AO: The Bucks are in NBA no mans land, just good enough to make the playoffs and be swept. That’s not where you want to be.  There are lots of rumblings about the potential re-signings, or non signings, of the overrated back court of Brandon Jennings and Monta Ellis.  Assuming one of those two will be back (max), and the hilarious offensive-ineptitude of their frontcourt, the Bucks have a strong need for scoring across the board.  Shabazz is a guy who was rated #1 in this draft for a long period.  His quick one year tenure at UCLA was forgettable, but no one doubts this is one of the most skilled guys in the draft.  He can score, handle and shoot.  Passing and defense are another issue, but at #15, the Bucks would be lucky to grab someone who could potentially lead their team in scoring.… Read more...

MAMBINO’s NBA Mock Draft, Part 1

With an epic NBA Finals in the books and new legacies defined, the most exciting part of the season continues on with the 2013 NBA Draft.

 

Most prognosticators have called this weakest draft since Kenyon Martin, Darius Miles and the other dregs of the NBA sewer system bogged up our beloved L in 2000. However, what I’m seeing is a talent pool that might not have a definite superstar in it’s upper echelons, but rather a sizeable amount of solid role players and borderline All-Stars. Not too shabby.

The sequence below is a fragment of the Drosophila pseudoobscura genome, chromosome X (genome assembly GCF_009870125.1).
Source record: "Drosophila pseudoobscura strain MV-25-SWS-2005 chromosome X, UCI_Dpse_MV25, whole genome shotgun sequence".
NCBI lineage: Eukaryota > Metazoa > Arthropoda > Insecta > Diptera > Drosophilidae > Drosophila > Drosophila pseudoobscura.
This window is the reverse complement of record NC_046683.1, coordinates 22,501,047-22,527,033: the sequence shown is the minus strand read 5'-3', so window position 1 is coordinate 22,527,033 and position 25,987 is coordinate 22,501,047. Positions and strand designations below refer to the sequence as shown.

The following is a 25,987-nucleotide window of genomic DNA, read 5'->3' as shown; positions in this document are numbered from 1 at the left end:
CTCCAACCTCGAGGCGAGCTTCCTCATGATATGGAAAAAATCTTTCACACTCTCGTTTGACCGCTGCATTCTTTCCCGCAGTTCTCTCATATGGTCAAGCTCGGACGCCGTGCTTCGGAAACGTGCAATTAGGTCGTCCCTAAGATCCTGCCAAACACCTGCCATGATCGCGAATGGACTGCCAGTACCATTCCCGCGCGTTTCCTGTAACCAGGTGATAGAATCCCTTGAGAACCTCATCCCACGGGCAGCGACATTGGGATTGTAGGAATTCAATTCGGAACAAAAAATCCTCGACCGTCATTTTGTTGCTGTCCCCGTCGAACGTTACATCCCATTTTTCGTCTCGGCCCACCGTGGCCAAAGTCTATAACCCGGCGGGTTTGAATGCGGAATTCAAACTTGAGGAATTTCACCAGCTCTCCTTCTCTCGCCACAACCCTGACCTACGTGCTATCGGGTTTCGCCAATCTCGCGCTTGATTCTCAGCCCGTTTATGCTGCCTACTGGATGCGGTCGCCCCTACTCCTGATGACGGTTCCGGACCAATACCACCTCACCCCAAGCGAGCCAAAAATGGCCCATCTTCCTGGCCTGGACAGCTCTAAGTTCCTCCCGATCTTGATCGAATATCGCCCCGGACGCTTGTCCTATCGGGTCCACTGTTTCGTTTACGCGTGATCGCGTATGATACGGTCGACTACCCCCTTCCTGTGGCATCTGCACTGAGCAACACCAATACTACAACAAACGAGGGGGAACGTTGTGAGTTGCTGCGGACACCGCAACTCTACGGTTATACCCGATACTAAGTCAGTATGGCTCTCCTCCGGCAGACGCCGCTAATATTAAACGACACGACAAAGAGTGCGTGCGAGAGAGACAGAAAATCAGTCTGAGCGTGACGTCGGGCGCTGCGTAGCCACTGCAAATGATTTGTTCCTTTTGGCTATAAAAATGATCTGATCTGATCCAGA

To sate our endless appetite for anything smelling like the NBA, us hoophead junkies assembled like Voltron this week to do our annual mock draft. We all were assigned teams and told to get into the minds of each team’s GM, and pick not only along talent, but also need. The MAMBINO crew will be there in person this Thursday to see what we got right, what we got terribly wrong and yes, if we can boo David Stern as lustily with the 1st pick as we do the 30th. It’s the Commissioner’s last draft before his retirement, so we’ll make sure to emerge from Barclays Center with our vocal chords raw. Be sure to follow us on Twitter for some in-arena perspective @TheGreatMambino. Today we’ll cover the lottery picks in part 1, and tomorrow we’ll do the rest of the first round in part 2.

 

Without further ado….let’s go!

 

With the number 1 pick, the Cleveland Cavaliers select Anthony Bennett, forward from UNLV

 

AO: Obviously, lots of rumors surrounding this pick.  Looking at it from a pure “need” standpoint, Bennett is the right mix of safe + potential.  Sure, Cleveland doesn’t have a foundation in the middle, although Anderson Varajeo and Tyler Zeller are both competent, the former being a borderline All-Star when healthy.  But I’m not sold on the bigs in this draft.